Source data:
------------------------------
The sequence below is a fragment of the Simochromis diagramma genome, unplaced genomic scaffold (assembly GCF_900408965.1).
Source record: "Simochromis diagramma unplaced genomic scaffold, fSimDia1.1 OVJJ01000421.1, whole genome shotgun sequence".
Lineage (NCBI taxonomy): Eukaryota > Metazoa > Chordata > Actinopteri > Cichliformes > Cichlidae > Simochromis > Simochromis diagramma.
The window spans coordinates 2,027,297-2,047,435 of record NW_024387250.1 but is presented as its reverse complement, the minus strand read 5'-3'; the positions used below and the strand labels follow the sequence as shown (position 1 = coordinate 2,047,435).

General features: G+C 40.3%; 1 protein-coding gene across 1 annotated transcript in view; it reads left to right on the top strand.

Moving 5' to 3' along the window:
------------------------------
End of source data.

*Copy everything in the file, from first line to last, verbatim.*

The sequence below is a fragment of the Simochromis diagramma genome, unplaced genomic scaffold (assembly GCF_900408965.1).
Source record: "Simochromis diagramma unplaced genomic scaffold, fSimDia1.1 OVJJ01000421.1, whole genome shotgun sequence".
Lineage (NCBI taxonomy): Eukaryota > Metazoa > Chordata > Actinopteri > Cichliformes > Cichlidae > Simochromis > Simochromis diagramma.
The window spans coordinates 2,027,297-2,047,435 of record NW_024387250.1 but is presented as its reverse complement, the minus strand read 5'-3'; the positions used below and the strand labels follow the sequence as shown (position 1 = coordinate 2,047,435).

General features: G+C 40.3%; 1 protein-coding gene across 1 annotated transcript in view; it reads left to right on the top strand.

Moving 5' to 3' along the window: